The parties contesting the Scottish elections have started to delineate their pitch to the voters for the Holyrood elections which are now just a few weeks away. Yesterday Nicola Sturgeon gave her first big speech of the election campaign in which she set out some of the key promises and commitments of the SNP should her party be re-elected with sufficient support to form the next Scottish government. Among the most notable promises was a commitment to doubling the Scottish child payment from £10 a week to £20 a week for each eligible child. In another move designed to help tackle the issue of food poverty, the SNP leader announced that her Scottish Government would extend free school meals – both breakfasts and lunches – to all primary school pupils, in all classes, all year round.
This will make a significant difference to the lives of children living in families struggling with poverty as a result of the Conservative assault on the social security system and the way in which Conservative policies have encouraged a proliferation of low paid and insecure employment. According to the Joseph Rowntree Foundation, one of the UK’s leading charities working to solve the issue of poverty, over two thirds of children who live in poverty live in a household where at least one parent is in work. Since the Conservatives introduced its Universal Credit scheme, the number of families who must resort to foodbanks in order to put food on the table has soared. A recent report from the UK’s biggest food bank network said half of all households visiting food banks struggled to afford essential goods such as food and clothes because they were repaying universal credit debts.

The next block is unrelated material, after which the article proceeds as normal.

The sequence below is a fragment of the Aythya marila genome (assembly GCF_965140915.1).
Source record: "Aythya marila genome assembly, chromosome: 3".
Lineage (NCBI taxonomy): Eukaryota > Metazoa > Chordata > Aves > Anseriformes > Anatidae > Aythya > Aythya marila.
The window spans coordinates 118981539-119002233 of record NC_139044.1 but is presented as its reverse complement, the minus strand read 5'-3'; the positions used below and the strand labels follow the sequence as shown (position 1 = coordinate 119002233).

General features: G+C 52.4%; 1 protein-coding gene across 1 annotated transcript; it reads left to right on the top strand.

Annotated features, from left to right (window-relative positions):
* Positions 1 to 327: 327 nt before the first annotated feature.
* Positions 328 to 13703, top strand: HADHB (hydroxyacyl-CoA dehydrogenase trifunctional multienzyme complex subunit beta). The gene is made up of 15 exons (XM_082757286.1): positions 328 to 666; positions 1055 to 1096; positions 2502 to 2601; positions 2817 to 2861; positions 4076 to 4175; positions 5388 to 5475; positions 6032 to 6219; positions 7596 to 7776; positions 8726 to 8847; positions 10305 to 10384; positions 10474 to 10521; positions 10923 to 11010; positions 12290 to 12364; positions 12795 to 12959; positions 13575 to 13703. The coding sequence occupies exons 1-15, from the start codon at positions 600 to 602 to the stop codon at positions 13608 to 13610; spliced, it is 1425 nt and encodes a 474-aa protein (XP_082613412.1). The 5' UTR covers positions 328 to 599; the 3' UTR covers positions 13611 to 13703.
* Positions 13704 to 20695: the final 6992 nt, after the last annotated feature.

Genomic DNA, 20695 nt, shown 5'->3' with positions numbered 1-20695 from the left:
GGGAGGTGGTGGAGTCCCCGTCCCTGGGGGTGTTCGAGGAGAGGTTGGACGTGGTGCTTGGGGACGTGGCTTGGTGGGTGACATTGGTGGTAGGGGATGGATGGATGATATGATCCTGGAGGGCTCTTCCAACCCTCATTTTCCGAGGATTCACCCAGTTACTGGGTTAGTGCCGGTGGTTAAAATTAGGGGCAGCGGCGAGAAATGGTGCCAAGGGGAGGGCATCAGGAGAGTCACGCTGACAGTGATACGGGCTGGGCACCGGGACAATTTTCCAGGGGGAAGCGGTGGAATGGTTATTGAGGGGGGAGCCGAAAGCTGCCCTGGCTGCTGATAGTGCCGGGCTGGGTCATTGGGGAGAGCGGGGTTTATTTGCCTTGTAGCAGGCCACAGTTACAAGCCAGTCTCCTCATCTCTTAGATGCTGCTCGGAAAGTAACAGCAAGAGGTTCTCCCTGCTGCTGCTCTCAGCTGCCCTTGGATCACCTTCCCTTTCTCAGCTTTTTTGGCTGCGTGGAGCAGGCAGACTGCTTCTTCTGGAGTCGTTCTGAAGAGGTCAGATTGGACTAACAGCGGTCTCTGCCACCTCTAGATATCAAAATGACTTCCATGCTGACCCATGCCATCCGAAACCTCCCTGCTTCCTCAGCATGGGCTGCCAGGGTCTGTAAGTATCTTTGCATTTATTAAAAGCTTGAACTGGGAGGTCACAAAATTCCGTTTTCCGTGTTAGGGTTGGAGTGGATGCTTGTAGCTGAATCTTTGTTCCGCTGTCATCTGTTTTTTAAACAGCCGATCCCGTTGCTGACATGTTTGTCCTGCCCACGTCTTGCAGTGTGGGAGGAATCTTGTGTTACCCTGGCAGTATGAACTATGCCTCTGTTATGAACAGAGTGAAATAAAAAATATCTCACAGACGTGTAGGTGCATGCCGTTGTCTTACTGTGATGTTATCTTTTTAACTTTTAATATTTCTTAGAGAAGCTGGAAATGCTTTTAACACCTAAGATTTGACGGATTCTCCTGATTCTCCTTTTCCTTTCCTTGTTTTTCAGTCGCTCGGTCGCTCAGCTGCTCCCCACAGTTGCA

Foodbank use in Scotland has soared in recent years, figures from the independent food aid network show that foodbanks distributed more than twice as many emergency food parcels in June and July 2020 as they did during the same months the previous year. The report finds that a large and increasing number of people are falling through the widening cracks in a social security safety net that has been weakened and undermined by successive Conservative governments. Despite the Labour party’s attempts to pin the blame for the epidemic of child poverty that Scotland is faced with, the truth is that it is a direct result of the financial and economic policies of a Westminster government which jealously guards its control over the macroeconomic levers which exert the real influence over the shape and direction of the economy.
As welcome as a doubling of the Scottish child payment is, all that any devolved Scottish government is able to do is to ameliorate the worst problems created by the impact of social security, employment and economic decisions made by governments in Westminster, it can’t actually prevent those problems from arising in the first place. These problems have been greatly magnified by the Johnson administration’s woeful mishandling of the pandemic.